Last week we touched upon the flurried season that is wine harvest, but another harvest takes place at a similar time in Australia. Let's raise our glasses to hop harvest.
Hops are the flowers (or cones) of the plant Humulus Lupulus which, fun fact, is part of the Cannabaceae family – the same family that cannabis belongs to. Humulus Lupulus grows as a bine (hop bine) and farmers string trellises to encourage the plant to grow vertically. It feels quite magical to stroll between the bines, quite nymph-like as if you are surrounded by drapery made of hops and foliage.
The hop flowers contain all the essential oils, alpha, and beta acids that benefit the brewing world. A single plant will produce roughly 350g – 900g of dried hops. For the large hop harvest operations we will be discussing in this article it would be extremely time-consuming to harvest all the fresh flowers by hand so machine harvesters are employed. The bottoms and tops of the bines are clipped and the full vine is transported to the on-site facility as speedily as possible to retain the freshness of the hops.
Once at the facility the vines are strung up and swept through the air to the picking machine. It's another beautiful sight to see, with vines dancing through the air. The aptly named 'picking machine' separates the cones. Along with the cones comes a bunch of stems and leaves which cannot remain in the final product, so the hops need to go through a 3-step ‘cleaning’ process:
- Grizzly mesh separates larger green waste.
- A fan separates as many of the remaining leaves.
- The hops and any remaining small leaves run along a dribble belt. The leaves cling to the belt while the hops head off to the kiln. Any of the green waste is then composted for continuous use on the farm.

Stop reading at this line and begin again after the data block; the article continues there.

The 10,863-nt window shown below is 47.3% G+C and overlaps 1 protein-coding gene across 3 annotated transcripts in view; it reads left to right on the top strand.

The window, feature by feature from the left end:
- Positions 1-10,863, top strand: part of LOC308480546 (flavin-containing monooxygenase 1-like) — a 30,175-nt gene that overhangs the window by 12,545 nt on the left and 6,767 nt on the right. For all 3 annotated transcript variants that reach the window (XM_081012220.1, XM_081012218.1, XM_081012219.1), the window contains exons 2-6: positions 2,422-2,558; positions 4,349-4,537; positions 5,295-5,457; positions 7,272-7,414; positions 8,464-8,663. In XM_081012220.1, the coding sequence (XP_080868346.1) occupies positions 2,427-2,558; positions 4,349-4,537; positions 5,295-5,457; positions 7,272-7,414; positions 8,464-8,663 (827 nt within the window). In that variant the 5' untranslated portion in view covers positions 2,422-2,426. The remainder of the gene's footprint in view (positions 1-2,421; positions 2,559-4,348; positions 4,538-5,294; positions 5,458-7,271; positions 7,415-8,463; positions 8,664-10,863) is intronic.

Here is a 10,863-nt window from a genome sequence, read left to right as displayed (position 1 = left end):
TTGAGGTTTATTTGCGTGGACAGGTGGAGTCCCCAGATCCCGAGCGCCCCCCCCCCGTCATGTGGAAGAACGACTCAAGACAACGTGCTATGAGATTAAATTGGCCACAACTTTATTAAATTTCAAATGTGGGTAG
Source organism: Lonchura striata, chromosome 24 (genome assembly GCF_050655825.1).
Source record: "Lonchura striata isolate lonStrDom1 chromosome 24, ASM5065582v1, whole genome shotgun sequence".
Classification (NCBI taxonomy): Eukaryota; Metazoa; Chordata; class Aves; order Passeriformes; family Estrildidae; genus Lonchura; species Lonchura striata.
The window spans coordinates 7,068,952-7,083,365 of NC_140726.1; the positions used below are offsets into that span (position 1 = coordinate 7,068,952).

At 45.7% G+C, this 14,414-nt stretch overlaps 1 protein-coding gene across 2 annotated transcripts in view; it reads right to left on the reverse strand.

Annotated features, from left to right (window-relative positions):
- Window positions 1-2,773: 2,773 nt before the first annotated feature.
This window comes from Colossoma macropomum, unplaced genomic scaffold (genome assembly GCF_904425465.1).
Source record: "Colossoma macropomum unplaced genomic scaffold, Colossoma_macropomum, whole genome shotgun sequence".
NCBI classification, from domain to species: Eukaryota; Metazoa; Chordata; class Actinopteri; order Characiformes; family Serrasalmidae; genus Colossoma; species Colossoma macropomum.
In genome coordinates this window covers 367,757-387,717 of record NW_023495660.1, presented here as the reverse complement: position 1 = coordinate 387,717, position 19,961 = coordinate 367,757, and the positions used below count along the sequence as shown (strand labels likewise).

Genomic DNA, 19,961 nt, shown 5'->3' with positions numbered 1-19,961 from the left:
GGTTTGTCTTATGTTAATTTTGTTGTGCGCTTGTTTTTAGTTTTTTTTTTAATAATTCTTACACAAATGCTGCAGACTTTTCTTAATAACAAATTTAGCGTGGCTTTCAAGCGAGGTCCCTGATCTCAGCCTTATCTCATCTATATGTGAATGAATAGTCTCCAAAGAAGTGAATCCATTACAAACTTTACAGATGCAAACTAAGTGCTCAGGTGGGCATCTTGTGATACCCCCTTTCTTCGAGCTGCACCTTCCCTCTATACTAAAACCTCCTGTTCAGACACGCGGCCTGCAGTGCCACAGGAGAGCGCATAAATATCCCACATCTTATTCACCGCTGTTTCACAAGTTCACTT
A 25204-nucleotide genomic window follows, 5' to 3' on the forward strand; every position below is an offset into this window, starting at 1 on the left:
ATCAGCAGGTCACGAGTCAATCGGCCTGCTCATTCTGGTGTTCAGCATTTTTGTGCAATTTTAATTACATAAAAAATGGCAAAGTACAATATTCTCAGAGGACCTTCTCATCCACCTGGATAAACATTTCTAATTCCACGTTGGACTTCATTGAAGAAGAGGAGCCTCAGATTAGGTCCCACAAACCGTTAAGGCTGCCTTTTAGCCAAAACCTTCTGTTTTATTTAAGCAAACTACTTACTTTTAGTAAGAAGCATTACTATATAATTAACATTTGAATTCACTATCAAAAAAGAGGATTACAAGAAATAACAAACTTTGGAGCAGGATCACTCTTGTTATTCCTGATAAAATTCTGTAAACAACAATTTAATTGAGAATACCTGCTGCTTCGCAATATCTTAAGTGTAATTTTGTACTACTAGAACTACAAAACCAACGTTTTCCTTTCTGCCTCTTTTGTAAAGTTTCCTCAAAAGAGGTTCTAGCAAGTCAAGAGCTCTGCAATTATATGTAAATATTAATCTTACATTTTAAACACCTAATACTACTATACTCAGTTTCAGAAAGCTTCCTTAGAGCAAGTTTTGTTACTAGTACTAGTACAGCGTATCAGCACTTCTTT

The kiln is not a machine in a corner of the room but is essentially the room itself. Heated vents span the majority of the kiln room’s floor space in these larger facilities, with a metal wall lining a walkway around the perimeter. The hops are laid across the floor and dried at around 60°C for 8-12 hours until moisture levels are reduced to the desired level. Imagine sauna that smells incredible. The moisture and heat then need to distribute evenly through the hops in a process called conditioning.
At this point, a portion of the dried hops are ready to be sold as whole leaf so are packaged for retail, while the rest are pressed into tightly packed bails and transferred to be milled and pressed into pellet form. Once all the hops are packaged safely from oxygen, they are then stored under 5°C and cold shipped to retailers around the globe.
At Carwyn, we've been lucky enough to visit the Bright Hop Products Australia (HPA) farm and facility a few times, and this year HPA has taken their harvest virtually. If you’d like to know more about hop harvest, and production you can check out all the materials from their Virtual Harvest 2021 here.
Happy Hopping! ♦